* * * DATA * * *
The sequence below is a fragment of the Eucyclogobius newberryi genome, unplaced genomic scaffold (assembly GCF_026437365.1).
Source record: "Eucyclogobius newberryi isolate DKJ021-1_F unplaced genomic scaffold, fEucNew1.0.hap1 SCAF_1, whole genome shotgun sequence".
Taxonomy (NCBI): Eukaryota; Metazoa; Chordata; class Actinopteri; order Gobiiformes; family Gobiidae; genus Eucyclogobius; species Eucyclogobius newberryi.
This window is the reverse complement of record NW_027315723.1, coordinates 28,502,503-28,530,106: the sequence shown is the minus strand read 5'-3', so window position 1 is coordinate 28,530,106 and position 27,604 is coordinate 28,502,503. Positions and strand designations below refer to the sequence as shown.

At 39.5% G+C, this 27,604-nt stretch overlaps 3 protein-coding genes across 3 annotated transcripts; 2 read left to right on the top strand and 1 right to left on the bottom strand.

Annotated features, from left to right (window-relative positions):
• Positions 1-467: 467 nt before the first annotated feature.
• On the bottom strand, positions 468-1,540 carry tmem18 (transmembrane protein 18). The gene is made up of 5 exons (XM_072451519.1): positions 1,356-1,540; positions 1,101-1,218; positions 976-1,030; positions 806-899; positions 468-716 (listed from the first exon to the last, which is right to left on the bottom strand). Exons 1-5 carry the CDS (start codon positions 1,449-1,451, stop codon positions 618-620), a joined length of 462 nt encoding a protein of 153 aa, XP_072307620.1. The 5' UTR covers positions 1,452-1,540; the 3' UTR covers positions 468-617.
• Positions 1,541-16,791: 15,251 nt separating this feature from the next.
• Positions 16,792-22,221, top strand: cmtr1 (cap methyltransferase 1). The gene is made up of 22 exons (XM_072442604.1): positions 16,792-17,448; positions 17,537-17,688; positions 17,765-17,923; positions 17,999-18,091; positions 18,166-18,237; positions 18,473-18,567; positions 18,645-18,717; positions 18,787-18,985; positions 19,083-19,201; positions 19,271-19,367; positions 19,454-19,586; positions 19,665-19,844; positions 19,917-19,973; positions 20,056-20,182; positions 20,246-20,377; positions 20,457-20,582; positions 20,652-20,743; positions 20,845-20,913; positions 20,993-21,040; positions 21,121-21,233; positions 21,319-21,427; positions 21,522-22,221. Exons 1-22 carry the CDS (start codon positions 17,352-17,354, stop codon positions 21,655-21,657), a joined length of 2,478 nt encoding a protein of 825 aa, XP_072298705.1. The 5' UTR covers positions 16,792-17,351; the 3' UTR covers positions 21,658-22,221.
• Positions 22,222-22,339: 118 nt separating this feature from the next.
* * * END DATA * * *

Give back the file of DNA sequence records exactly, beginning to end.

The sequence below is a fragment of the Eucyclogobius newberryi genome, unplaced genomic scaffold (assembly GCF_026437365.1).
Source record: "Eucyclogobius newberryi isolate DKJ021-1_F unplaced genomic scaffold, fEucNew1.0.hap1 SCAF_1, whole genome shotgun sequence".
Taxonomy (NCBI): Eukaryota; Metazoa; Chordata; class Actinopteri; order Gobiiformes; family Gobiidae; genus Eucyclogobius; species Eucyclogobius newberryi.
This window is the reverse complement of record NW_027315723.1, coordinates 28,502,503-28,530,106: the sequence shown is the minus strand read 5'-3', so window position 1 is coordinate 28,530,106 and position 27,604 is coordinate 28,502,503. Positions and strand designations below refer to the sequence as shown.

At 39.5% G+C, this 27,604-nt stretch overlaps 3 protein-coding genes across 3 annotated transcripts; 2 read left to right on the top strand and 1 right to left on the bottom strand.

Annotated features, from left to right (window-relative positions):
• Positions 1-467: 467 nt before the first annotated feature.
• On the bottom strand, positions 468-1,540 carry tmem18 (transmembrane protein 18). The gene is made up of 5 exons (XM_072451519.1): positions 1,356-1,540; positions 1,101-1,218; positions 976-1,030; positions 806-899; positions 468-716 (listed from the first exon to the last, which is right to left on the bottom strand). Exons 1-5 carry the CDS (start codon positions 1,449-1,451, stop codon positions 618-620), a joined length of 462 nt encoding a protein of 153 aa, XP_072307620.1. The 5' UTR covers positions 1,452-1,540; the 3' UTR covers positions 468-617.
• Positions 1,541-16,791: 15,251 nt separating this feature from the next.
• Positions 16,792-22,221, top strand: cmtr1 (cap methyltransferase 1). The gene is made up of 22 exons (XM_072442604.1): positions 16,792-17,448; positions 17,537-17,688; positions 17,765-17,923; positions 17,999-18,091; positions 18,166-18,237; positions 18,473-18,567; positions 18,645-18,717; positions 18,787-18,985; positions 19,083-19,201; positions 19,271-19,367; positions 19,454-19,586; positions 19,665-19,844; positions 19,917-19,973; positions 20,056-20,182; positions 20,246-20,377; positions 20,457-20,582; positions 20,652-20,743; positions 20,845-20,913; positions 20,993-21,040; positions 21,121-21,233; positions 21,319-21,427; positions 21,522-22,221. Exons 1-22 carry the CDS (start codon positions 17,352-17,354, stop codon positions 21,655-21,657), a joined length of 2,478 nt encoding a protein of 825 aa, XP_072298705.1. The 5' UTR covers positions 16,792-17,351; the 3' UTR covers positions 21,658-22,221.
• Positions 22,222-22,339: 118 nt separating this feature from the next.